Feds file lawsuit against organic dairy in California
A California organic dairy producer vows to fight a federal government lawsuit that seeks to bar his company from shipping raw milk products across state lines.
"The (Food and Drug Administration) is reaching way beyond its authority to intimidate us and what we do, but we will not be intimidated," said Mark McAfee, owner of the Organic Pastures Dairy Company in Fresno, Calif.
The U.S. Justice Department filed suit against McAfee in a U.S. district court Thursday, Nov. 20, claiming that he endangered public health by violating a federal law against interstate commerce in unpasteurized milk.
The U.S. Health and Human Services Department, which oversees FDA, is also participating in the lawsuit.
"Raw milk and raw milk products contain a wide variety of harmful bacteria including, but not limited to, listeria monocytogenes, E. coli, salmonella, campylobacter and brucella, all of which may cause illness and possibly death," according to the federal government's complaint.
According to the federal government's lawsuit, McAfee circumvented restrictions on the interstate shipment of raw milk by labeling outgoing boxes as "pet food." Unpasteurized milk is allowed to cross state lines as long as it's used for that purpose.
However, the retail products within the boxes did not mention pet food and the labeling language was clearly directed at human consumers, according to the government's complaint.
The lawsuit contends that an employee at Organic Pastures Dairy unwittingly acknowledged the pet food label was a "legal loophole for the firm to be able to ship the product out of state" to an undercover FDA investigator.
McAfee admitted as much in a 2005 Portland Tribune article in which he was quoted as saying, "And there is no regulation that you can't eat pet food, either," according to the complaint.
Organic Pastures Dairy no longer labels its products as pet food unless the customer signs an affidavit saying the milk will only be fed to animals, McAfee said. The company established that policy after the FDA threatened it with a criminal indictment earlier this year, he said.
The only product McAfee now ships out of state is colostrum, which, as dietary supplement, can legally cross state lines, he said. Colostrum, or milk that is secreted shortly after birth, is used for immune system support and other health benefits.
"They fail to understand that what we do is completely legal," McAfee said.
McAfee expects the presiding judge, Oliver Wanger, to rule against the federal government before the case goes to trial.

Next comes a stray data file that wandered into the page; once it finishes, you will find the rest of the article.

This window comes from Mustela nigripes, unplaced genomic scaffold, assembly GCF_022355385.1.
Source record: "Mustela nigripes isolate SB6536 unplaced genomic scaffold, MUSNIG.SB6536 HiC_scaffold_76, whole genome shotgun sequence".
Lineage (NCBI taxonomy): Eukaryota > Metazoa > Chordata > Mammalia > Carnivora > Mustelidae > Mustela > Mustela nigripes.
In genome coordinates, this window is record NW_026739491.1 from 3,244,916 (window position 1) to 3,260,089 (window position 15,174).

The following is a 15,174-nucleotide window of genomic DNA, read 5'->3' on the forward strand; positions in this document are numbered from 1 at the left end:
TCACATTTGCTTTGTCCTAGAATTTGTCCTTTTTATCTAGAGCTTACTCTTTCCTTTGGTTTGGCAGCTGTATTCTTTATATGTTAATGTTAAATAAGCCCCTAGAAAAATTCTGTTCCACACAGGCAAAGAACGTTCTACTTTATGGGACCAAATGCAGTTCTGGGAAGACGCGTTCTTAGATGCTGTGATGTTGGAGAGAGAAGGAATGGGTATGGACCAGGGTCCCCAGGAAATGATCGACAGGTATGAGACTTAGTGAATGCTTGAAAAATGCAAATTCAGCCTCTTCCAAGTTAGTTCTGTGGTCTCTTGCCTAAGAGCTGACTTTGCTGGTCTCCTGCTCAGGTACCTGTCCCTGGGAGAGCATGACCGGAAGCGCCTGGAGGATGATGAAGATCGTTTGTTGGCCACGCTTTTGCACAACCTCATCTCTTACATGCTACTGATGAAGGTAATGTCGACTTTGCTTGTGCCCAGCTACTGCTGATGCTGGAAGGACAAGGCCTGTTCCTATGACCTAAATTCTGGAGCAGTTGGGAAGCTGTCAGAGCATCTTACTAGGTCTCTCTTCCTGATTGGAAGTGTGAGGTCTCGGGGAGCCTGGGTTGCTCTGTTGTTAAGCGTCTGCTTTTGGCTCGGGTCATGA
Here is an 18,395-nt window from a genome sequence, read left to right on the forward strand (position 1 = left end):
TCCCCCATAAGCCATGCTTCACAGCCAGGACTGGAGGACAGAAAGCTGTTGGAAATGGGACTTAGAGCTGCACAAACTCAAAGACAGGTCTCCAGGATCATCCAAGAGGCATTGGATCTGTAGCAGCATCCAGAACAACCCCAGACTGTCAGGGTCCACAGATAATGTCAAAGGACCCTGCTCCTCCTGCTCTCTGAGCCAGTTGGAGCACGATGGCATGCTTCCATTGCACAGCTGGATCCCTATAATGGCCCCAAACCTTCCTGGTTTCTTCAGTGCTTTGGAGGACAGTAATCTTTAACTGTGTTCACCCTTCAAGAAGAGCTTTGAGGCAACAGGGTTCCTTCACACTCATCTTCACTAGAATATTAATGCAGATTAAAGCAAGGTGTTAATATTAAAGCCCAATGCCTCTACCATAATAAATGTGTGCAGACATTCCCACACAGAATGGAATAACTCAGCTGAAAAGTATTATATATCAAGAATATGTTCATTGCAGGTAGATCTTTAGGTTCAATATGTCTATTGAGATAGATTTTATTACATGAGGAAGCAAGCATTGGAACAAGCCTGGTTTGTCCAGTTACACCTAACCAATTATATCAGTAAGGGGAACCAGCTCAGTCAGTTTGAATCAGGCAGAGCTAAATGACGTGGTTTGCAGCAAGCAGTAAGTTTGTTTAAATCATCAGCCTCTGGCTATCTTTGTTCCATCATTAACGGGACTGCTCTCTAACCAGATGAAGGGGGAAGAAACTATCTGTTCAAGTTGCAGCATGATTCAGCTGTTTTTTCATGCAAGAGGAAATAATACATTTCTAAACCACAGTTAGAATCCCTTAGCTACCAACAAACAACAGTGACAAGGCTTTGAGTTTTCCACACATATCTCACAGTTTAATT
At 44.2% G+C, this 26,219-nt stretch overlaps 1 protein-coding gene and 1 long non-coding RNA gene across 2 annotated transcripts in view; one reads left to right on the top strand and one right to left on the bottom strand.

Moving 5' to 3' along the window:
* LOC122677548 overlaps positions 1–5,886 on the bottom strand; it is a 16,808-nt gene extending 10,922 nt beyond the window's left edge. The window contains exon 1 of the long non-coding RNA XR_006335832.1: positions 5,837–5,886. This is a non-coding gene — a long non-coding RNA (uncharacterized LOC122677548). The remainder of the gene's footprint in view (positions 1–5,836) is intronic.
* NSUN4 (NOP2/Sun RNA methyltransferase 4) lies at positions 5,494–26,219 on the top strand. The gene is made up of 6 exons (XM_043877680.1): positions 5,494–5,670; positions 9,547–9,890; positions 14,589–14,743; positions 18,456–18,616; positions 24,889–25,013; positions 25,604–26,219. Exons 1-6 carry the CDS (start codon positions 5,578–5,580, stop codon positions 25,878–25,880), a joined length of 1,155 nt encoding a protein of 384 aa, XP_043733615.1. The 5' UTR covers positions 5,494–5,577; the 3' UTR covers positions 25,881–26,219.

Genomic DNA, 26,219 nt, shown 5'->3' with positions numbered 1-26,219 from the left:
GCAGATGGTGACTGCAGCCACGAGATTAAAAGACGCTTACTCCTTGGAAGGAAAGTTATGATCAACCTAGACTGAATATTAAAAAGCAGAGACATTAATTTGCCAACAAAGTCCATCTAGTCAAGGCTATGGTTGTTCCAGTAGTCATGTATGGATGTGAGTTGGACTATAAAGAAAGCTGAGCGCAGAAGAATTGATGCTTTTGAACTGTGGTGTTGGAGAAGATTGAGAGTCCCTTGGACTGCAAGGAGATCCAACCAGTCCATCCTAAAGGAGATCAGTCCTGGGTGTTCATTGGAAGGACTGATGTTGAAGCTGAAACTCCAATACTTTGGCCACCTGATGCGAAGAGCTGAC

The federal government wants the judge to issue an injunction prohibiting McAfee from shipping his products out of California, no matter how they are labeled.
The government's lawsuit says that seven people died and more than 460 fell ill from diseases associated with raw milk consumption between 2000 and 2005. Epidemiological studies have established a direct link between raw milk and gastrointestinal disease, according to the complaint.
Proponents of raw milk, such as the Weston A. Price Foundation, say such studies are biased and based on sloppy science.
"Most of them represent a rush to judgment in which the investigators blamed raw milk without sufficient evidence or even in the face of contrary evidence," according to a report from the foundation.
Raw milk contains beneficial proteins, enzymes, vitamins and minerals, according to proponents.
Christine Chessen, director of the California Raw Milk Association, said that raw milk can alleviate symptoms of asthma, eczema, allergies and immune disease.
"I don't see why they're making such a big deal out of it, especially since people have gotten such amazing health benefits from it," she said.
The federal government alleges that the Organic Pastures Dairy website unlawfully claimed "that their raw milk and raw milk products can cure, mitigate, treat, or prevent various diseases including, but not limited to, cataracts, ear infections, sinus infections, arthritis pain, allergy, and asthma."
McAfee said that his website did not make such claims, but contained links to other sites that include health benefit information and substantiated those claims with scientific studies.
"That's legal to do," he said.
At one time, the Organic Pastures Dairy website contained testimonials from customers, but those were removed in 2005 after the company was fined by the California Department of Health Services, McAfee said.